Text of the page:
Take the time to find out a bit about the area. It's worth the effort.
Kata Tjuta - The Olgas are part of the same national park (the Uluru Kata Tjuta National Park) and are 50 km from Uluru. Definitely make time for them!
The third big attraction in the Alice Springs area is Kings Canyon.
This is a different national park (Watarrka National Park), and is 300 km from Uluru.
All the roads are bitumen and there is accommodation - anything from flash hotels to camping - at both parks.
Most tours from Alice Springs take in those three main attractions (unless they only do Uluru), and you'll see big coaches and busloads of people everywhere here.
(You may want to look at or print out a map of the Alice Springs area, so you get a better idea of where everything is.)
Most other attractions in the Alice Springs area are in the West MacDonnell Ranges: Glen Helen, Standley Chasm, Ormiston Gorge...
The West Macs, as we call them for short, are so close to Alice Springs that you can visit them in a day trip. All the roads are bitumen so any car will do, and during the peak tourist season most of the places get absolutely flooded with tourists. But if you get to Alice Springs a bit earlier or later it's not too bad.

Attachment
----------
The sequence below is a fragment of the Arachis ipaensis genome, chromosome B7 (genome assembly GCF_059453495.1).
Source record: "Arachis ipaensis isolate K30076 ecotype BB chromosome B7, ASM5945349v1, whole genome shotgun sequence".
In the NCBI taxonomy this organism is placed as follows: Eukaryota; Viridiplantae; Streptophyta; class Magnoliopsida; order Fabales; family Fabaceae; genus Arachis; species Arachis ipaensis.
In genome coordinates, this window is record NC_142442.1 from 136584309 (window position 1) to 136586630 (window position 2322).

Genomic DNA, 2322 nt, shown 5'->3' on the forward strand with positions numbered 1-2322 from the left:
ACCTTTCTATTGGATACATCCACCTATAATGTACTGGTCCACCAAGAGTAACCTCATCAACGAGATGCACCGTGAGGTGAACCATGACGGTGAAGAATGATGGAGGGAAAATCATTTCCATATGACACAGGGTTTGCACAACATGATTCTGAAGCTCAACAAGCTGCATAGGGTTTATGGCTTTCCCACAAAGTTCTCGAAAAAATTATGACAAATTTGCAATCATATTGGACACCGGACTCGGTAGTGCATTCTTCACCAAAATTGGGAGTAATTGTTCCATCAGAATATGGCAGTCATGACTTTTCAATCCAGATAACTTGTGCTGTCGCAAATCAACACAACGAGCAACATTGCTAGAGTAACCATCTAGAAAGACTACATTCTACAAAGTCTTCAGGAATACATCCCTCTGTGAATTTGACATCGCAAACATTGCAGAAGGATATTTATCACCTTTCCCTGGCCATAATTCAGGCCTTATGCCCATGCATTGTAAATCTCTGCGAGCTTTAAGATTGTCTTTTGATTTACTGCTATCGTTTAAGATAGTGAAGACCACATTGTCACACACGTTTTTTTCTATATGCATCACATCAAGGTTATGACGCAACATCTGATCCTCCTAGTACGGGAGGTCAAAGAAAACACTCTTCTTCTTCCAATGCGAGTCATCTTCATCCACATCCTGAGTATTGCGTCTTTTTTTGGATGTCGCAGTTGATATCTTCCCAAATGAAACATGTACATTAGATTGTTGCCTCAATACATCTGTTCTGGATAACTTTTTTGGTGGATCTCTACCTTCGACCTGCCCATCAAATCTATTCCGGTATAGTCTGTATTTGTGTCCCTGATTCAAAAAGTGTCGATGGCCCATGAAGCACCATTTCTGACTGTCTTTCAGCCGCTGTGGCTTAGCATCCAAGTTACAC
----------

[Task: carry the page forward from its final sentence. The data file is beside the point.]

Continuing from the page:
And there is a reason why this area is so popular... It really is beautiful!
So what if you prefer quiet places? Somewhere without tour buses and masses of people, a bit more remote, more adventurous, with more of an Outback feel to it? No problem! It's all there, not too far from Alice, and not too difficult to access.
But, same as anywhere else in the touristy Outback regions: if you want to get away from the masses you either need four wheel drive, or you need to do some walking. But most of all, you need to bring some time!
Redbank Gorge and Mt. Sonder
Redbank Gorge is still in the West Macs, 135 km from Alice Springs, but only the last 7 km are dirt.
You don't really need a four wheel drive to get here, but it is recommended. And that alone means you leave a lot of the other tourists behind. For some reason many of them don't like it when there is no bitumen.